How Long Does Tramadol Stay in Your System?
Tramadol is a generic opioid medication that is also sold under the brand names Conzip and Ultram. It is often prescribed for pain after surgery or for some chronic pain conditions. However, like other opioids, tramadol can be habit-forming and lead to physical dependence.
If you have been abusing tramadol and you are about to detox or you need to pass a drug test, you may be wondering how long tramadol stays in your system. Well, there are numerous different factors that dictate how long drugs are in your system and for how long they will show up on a drug test.
What is Tramadol?
Tramadol is weaker than, but comparable to, other prescription opioids like morphine and codeine. The drug binds to opioid receptors in the brain and blocks pain signals to reduce feelings of pain. In the process, the drug increases the reuptake of norepinephrine and serotonin in the brain. These chemicals affect the reward system and are what make opioids so addictive.
Tramadol may be available as a liquid injection or drops, however, it is most commonly prescribed in the form of an instant-release or extended-release pill or capsule. Both the instant and extended-release tablets will take effect 30-60 minutes after ingestion and their effects can last for 12 to 24 hours.
Common side effects of Ultram (tramadol) include:
Even though the effects of tramadol wear off within 24 hours, the drug stays in your system for far longer than that.
What Affects How Long Tramadol Stays In Your System?
Everyone’s body is different and processes substances at a different rate. As a result, there are several individual factors that influence the amount of time it takes tramadol to completely leave your system. These factors include:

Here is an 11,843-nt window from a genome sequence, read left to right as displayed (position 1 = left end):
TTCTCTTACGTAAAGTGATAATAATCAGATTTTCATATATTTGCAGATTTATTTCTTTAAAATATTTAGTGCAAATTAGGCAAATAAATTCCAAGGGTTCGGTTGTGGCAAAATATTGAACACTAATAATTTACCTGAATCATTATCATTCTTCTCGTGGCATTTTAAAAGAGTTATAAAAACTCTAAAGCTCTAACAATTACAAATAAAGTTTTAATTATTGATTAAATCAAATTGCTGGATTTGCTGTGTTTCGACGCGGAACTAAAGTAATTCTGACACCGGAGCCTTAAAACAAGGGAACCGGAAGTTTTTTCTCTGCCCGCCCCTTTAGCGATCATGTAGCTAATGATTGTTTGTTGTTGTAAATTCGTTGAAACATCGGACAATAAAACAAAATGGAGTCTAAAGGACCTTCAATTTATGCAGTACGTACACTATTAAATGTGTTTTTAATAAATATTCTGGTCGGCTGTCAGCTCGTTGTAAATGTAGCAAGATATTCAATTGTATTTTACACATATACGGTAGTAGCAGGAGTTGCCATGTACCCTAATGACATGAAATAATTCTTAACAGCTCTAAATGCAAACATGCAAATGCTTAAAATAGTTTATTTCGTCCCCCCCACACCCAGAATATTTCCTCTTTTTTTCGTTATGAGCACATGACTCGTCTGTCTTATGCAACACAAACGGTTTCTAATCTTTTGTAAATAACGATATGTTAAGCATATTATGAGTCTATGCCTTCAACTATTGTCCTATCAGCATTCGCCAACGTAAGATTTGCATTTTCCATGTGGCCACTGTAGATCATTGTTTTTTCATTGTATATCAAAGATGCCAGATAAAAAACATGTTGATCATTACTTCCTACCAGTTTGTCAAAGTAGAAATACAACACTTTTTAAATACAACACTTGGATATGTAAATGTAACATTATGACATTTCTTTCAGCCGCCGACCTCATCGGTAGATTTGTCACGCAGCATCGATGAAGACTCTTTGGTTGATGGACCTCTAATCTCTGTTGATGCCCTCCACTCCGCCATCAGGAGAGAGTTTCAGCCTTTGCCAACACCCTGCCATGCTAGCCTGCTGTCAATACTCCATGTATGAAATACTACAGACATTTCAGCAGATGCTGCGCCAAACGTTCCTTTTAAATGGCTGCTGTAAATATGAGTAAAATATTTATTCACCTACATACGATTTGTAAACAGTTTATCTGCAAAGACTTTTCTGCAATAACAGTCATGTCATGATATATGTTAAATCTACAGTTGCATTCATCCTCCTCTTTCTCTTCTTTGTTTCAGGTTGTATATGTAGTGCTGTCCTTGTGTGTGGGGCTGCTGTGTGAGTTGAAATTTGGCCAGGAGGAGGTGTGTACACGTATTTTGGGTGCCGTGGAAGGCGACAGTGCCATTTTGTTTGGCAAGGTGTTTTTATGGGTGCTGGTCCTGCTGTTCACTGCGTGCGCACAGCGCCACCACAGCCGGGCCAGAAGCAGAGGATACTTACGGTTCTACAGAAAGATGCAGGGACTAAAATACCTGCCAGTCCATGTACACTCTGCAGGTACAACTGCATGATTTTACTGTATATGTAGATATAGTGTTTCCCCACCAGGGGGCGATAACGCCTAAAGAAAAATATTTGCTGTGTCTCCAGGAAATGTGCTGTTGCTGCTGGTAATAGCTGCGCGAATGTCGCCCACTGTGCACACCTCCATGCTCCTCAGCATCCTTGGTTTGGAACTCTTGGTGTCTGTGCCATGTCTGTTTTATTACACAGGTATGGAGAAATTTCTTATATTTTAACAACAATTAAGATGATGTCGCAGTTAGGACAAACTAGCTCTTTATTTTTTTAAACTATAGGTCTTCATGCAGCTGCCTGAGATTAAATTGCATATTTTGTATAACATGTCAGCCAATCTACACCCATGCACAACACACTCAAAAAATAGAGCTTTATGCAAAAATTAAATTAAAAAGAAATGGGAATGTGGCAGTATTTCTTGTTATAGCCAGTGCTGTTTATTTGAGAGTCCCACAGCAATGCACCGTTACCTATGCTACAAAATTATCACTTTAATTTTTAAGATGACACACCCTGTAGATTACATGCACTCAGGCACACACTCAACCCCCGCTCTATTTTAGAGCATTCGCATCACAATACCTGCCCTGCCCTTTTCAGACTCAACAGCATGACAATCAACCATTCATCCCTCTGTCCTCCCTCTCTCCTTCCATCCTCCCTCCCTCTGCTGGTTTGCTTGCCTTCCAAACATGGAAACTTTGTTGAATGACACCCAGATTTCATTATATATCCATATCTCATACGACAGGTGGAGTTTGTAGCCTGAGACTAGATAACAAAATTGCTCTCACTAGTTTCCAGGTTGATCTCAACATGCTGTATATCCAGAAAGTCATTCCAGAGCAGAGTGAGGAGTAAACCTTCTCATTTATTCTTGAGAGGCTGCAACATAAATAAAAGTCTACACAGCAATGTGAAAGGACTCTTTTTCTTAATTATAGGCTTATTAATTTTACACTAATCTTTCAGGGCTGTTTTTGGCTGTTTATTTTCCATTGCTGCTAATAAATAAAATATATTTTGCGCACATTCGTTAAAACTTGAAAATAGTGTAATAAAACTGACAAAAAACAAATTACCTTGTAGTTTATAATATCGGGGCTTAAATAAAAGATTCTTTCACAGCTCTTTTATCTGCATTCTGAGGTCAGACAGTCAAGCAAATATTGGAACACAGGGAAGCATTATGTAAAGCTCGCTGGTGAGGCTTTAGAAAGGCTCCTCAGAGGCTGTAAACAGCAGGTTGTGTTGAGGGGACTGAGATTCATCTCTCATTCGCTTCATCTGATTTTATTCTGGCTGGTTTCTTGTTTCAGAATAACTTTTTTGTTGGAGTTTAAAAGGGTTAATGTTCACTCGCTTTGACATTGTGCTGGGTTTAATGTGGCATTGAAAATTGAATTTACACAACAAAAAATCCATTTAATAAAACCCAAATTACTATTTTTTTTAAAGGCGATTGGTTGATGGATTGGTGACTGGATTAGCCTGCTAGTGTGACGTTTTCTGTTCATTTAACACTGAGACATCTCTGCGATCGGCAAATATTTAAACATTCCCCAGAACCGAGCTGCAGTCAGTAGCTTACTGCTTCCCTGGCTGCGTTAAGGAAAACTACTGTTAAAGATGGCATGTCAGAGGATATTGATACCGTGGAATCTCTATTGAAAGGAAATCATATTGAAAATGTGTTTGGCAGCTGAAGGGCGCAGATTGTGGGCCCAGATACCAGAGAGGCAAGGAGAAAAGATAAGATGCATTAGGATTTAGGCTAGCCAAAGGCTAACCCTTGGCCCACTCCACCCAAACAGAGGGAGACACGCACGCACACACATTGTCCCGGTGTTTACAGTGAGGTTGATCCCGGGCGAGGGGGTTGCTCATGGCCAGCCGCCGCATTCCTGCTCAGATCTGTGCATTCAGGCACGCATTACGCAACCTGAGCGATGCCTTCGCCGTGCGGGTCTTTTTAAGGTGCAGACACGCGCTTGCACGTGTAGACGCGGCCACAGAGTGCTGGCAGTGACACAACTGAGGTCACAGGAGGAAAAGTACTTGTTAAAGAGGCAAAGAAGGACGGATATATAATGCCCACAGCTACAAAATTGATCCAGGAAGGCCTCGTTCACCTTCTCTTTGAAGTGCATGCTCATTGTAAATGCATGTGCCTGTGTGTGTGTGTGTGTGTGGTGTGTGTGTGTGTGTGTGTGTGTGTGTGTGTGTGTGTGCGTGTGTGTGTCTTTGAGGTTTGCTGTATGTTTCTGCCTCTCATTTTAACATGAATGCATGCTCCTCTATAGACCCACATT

- Your metabolism – Metabolism is the process of breaking down substances and eliminating them from the body. People who have a slower metabolism, including those who are older, overweight, or consume a poor diet, will see that tramadol stays in their system longer than someone with a fast metabolism.
- Liver and kidney function – Drugs are processed using the liver and kidneys, so if you have poor kidney or liver function, it may take your body longer to eliminate tramadol from your system.
- Route of administration – The way in which you consume drugs will affect how long they stay in your system. When snorted, smoked, or injected, tramadol will enter your system faster, absorb into the bloodstream faster, and be eliminated from your body at a quicker rate than it would be if you had swallowed the drug.
- Usual dosage – The more tramadol you take in a higher dose, the longer the drug will remain in your system.
- Frequency of use – The more often you use tramadol and the longer you have abused it, the longer it will take the drug to leave your system.
Due to all of these different individual factors, it is difficult to say exactly how long it will take tramadol and tramadol metabolites to leave your system.
How Long Does Tramadol Stay in Your Body?